Perhaps the target customers are familiar enough with the product or substance that its manufacturer doesn’t feel the need to make express claims about what it does. Perhaps some manufacturers have come to believe that they can rely on other people’s statements to inform their consumers.
Whatever the rationale, we are seeing increasing numbers of unapproved products that strip express claims out of their labeling but that still appear to be marketed for intended uses that fall within FDA’s jurisdiction. In some cases, products may even be labeled with non-medical product uses or disclaimers that strain credulity but appear to be attempts to evade FDA jurisdiction.
If, for example, you have an herbal product that you used to market for pain relief, but that now you are labeling as potpourri, you’re not fooling anyone. But the questions we have to ask include:
- What evidence do we need to establish that this product is a drug within our jurisdiction?
- What kinds of resources will we need to develop that evidence?
- And what kinds of incentives are being created for bad actors to try to skirt our authority through fraud or deception?
Often in such cases, there’s still plenty of evidence – of types that FDA has a long history of relying upon –to establish that a particular article is intended for use as a drug or other medical product, and that it falls within our jurisdiction. And often, this is still a straightforward inquiry.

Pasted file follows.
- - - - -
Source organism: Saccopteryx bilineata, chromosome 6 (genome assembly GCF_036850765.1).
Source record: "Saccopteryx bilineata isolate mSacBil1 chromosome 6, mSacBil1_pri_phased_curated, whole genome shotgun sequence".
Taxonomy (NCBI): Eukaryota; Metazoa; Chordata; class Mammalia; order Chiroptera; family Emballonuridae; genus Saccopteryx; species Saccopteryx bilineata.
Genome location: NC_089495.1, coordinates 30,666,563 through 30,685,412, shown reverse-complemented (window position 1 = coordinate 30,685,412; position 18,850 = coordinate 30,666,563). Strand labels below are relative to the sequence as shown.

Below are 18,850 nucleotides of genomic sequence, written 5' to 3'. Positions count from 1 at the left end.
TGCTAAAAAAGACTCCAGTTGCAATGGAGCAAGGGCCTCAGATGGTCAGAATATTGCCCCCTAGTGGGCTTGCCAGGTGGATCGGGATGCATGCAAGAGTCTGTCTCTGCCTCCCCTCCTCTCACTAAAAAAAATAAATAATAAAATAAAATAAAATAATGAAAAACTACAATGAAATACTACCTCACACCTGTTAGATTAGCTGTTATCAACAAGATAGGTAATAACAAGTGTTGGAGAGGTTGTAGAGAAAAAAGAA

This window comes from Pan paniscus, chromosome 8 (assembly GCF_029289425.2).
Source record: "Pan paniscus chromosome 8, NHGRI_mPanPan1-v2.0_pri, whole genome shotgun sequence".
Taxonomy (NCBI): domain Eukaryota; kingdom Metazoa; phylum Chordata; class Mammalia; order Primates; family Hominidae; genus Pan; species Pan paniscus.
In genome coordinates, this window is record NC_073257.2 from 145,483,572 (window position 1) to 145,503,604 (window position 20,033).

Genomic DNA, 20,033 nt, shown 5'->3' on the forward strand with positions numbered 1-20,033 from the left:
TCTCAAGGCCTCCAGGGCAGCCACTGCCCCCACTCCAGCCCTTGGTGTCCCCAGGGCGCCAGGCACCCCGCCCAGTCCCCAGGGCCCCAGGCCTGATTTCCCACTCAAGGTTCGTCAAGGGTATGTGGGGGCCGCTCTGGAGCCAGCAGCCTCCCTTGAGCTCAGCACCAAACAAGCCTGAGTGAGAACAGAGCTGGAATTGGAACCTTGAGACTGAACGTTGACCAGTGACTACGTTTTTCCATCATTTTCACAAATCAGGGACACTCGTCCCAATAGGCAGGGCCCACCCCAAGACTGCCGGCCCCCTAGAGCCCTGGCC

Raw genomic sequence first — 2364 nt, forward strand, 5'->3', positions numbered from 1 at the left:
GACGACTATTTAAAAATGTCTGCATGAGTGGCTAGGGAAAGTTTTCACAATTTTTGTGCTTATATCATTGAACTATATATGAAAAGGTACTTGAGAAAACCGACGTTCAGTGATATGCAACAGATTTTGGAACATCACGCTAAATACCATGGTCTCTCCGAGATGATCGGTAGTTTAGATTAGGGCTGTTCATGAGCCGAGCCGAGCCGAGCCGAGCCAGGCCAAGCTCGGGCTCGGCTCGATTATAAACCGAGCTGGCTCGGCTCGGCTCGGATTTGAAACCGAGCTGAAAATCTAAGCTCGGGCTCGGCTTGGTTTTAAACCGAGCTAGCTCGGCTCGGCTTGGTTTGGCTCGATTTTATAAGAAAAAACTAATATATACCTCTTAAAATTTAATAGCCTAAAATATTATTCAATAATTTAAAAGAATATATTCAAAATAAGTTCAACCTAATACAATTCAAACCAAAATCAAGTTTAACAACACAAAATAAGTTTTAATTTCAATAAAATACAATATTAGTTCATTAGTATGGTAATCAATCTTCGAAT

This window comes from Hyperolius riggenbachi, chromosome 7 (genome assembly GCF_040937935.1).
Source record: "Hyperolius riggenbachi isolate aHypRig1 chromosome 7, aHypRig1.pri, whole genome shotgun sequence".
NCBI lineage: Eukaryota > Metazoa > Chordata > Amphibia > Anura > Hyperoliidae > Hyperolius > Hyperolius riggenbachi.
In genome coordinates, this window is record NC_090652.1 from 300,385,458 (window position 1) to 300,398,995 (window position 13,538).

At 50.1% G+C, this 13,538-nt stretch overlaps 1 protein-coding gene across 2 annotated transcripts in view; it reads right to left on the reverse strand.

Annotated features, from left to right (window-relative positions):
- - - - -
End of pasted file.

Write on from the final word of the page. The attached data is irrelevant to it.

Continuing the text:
But in some cases, depending on the particular circumstances, the inquiry can be less clear cut. And the more resources we have to invest, and the more we have to contend with contestable facts, the more it becomes challenging to interdict dangerous substances – at the border, or in domestic commerce. That’s not an acceptable outcome, particularly in the context of a nationwide epidemic of addiction and abuse of opioids and other substances.
At the same time, we need to be thoughtful about how our approach to these types of violations fits within our overall framework for identifying unapproved new drugs, or certain misbranding violations – not just for products not approved or cleared for any medical use, but for approved medical products that might be marketed unlawfully.
We’ve acknowledged as an agency that there’s space for appropriate and potentially valuable discourse about approved medical products, beyond just a recitation of what’s in the FDA-required labeling. We need to be thoughtful about how to maintain that space while also maintaining our ability to aggressively pursue violations that put the public health at risk.
I expect there will be many interesting conversations at this conference about some of these tangled interests, and thoughts about approaches to disentangling some of them. What I’d like to focus on today are several approaches that may, in some cases, help to cut through the knots altogether.
The first approach is legislative. Recently, we’ve seen Congress step in to grant FDA new tools and authorities to stop dangerous substances – tools that allow us to assert jurisdiction over products without having to engage in potentially resource-intensive exercises to evaluate intended use, and that we can exercise without raising implications for how FDA evaluates intended use in other settings.